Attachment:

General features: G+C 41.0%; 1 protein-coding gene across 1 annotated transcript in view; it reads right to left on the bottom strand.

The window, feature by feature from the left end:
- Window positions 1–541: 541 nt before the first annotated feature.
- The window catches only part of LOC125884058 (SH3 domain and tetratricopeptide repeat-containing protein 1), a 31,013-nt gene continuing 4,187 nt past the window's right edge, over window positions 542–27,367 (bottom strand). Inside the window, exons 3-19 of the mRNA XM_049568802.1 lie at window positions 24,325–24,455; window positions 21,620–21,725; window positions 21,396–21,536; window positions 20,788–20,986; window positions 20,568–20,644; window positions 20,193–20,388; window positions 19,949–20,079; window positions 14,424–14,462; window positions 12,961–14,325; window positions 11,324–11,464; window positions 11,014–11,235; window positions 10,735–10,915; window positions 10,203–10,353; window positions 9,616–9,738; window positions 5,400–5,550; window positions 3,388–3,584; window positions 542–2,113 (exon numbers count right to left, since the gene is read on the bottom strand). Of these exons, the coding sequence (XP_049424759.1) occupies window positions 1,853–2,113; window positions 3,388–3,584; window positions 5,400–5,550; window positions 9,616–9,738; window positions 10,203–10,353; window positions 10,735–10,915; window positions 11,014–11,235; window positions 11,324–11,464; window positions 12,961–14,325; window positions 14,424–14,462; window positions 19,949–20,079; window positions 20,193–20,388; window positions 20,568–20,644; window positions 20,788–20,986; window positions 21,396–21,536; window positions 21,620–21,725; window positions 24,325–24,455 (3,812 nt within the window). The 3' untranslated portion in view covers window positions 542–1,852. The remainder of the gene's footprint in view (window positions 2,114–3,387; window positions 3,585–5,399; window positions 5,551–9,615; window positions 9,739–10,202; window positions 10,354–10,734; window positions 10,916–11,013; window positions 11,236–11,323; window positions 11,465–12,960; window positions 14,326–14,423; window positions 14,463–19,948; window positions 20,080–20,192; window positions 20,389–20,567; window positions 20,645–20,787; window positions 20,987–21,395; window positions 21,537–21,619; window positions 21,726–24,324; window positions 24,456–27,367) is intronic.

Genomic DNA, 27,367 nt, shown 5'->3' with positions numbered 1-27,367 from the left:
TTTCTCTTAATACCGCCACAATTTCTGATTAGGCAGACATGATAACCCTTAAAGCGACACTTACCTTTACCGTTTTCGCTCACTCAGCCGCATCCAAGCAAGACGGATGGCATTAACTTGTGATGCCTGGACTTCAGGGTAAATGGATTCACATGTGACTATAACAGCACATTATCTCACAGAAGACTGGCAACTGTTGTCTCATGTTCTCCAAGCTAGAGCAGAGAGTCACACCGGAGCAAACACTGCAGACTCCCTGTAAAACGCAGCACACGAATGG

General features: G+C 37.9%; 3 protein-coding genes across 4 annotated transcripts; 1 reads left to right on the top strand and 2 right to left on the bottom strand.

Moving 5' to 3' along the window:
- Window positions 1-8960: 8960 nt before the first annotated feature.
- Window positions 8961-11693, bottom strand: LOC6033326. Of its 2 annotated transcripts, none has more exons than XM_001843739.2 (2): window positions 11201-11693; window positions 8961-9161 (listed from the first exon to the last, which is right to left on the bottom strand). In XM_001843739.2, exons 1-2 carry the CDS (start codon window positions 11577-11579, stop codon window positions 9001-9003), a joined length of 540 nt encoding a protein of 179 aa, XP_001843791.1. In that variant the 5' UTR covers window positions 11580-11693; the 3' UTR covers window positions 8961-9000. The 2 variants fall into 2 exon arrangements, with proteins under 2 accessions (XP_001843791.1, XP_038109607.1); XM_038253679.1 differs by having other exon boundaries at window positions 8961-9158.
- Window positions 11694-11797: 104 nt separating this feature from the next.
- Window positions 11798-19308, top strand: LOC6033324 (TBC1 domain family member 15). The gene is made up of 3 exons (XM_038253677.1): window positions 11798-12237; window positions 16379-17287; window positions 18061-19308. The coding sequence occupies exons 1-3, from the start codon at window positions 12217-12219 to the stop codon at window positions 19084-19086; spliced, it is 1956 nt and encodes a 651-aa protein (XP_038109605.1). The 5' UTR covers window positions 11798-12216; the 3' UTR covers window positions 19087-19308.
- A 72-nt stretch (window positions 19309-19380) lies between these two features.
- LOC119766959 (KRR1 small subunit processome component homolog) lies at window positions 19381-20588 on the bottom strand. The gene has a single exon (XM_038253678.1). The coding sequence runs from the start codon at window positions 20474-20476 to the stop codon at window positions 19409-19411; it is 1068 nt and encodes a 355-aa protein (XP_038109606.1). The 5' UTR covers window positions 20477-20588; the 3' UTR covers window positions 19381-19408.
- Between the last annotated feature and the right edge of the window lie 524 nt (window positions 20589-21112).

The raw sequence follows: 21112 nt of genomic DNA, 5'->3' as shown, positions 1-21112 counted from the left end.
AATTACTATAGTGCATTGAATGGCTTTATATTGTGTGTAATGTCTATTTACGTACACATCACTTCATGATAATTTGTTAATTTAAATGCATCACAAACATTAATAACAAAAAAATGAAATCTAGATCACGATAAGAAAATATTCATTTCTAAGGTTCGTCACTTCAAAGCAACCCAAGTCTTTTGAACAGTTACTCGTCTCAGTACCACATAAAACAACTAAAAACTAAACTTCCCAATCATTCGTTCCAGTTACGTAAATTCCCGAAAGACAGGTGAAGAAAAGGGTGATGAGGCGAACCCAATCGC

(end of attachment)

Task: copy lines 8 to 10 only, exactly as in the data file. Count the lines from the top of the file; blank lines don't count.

Moving 5' to 3' along the window:
- Window positions 1-8960: 8960 nt before the first annotated feature.
- Window positions 8961-11693, bottom strand: LOC6033326. Of its 2 annotated transcripts, none has more exons than XM_001843739.2 (2): window positions 11201-11693; window positions 8961-9161 (listed from the first exon to the last, which is right to left on the bottom strand). In XM_001843739.2, exons 1-2 carry the CDS (start codon window positions 11577-11579, stop codon window positions 9001-9003), a joined length of 540 nt encoding a protein of 179 aa, XP_001843791.1. In that variant the 5' UTR covers window positions 11580-11693; the 3' UTR covers window positions 8961-9000. The 2 variants fall into 2 exon arrangements, with proteins under 2 accessions (XP_001843791.1, XP_038109607.1); XM_038253679.1 differs by having other exon boundaries at window positions 8961-9158.